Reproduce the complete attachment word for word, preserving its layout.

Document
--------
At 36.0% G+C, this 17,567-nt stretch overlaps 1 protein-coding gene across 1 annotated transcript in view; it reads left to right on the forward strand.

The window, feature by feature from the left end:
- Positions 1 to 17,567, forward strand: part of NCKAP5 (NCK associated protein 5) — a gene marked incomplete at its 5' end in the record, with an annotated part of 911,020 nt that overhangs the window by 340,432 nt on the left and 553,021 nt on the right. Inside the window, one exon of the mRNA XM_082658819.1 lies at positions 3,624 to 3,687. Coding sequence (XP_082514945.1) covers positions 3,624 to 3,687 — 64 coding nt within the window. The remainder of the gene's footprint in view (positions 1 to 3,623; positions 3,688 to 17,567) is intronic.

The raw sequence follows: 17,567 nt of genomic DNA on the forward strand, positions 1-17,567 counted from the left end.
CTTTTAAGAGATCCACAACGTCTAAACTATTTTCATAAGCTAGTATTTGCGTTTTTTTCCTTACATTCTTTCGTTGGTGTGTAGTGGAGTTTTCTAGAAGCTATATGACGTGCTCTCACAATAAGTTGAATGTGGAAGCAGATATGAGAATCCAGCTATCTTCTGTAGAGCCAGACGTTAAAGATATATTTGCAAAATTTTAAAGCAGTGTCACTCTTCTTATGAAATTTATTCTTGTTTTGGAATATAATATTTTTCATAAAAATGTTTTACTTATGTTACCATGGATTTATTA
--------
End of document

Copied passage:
At 36.0% G+C, this 17,567-nt stretch overlaps 1 protein-coding gene across 1 annotated transcript in view; it reads left to right on the forward strand.

The window, feature by feature from the left end:
- Positions 1 to 17,567, forward strand: part of NCKAP5 (NCK associated protein 5) — a gene marked incomplete at its 5' end in the record, with an annotated part of 911,020 nt that overhangs the window by 340,432 nt on the left and 553,021 nt on the right. Inside the window, one exon of the mRNA XM_082658819.1 lies at positions 3,624 to 3,687. Coding sequence (XP_082514945.1) covers positions 3,624 to 3,687 — 64 coding nt within the window. The remainder of the gene's footprint in view (positions 1 to 3,623; positions 3,688 to 17,567) is intronic.

The raw sequence follows: 17,567 nt of genomic DNA on the forward strand, positions 1-17,567 counted from the left end.
CTTTTAAGAGATCCACAACGTCTAAACTATTTTCATAAGCTAGTATTTGCGTTTTTTTCCTTACATTCTTTCGTTGGTGTGTAGTGGAGTTTTCTAGAAGCTATATGACGTGCTCTCACAATAAGTTGAATGTGGAAGCAGATATGAGAATCCAGCTATCTTCTGTAGAGCCAGACGTTAAAGATATATTTGCAAAATTTTAAAGCAGTGTCACTCTTCTTATGAAATTTATTCTTGTTTTGGAATATAATATTTTTCATAAAAATGTTTTACTTATGTTACCATGGATTTATTA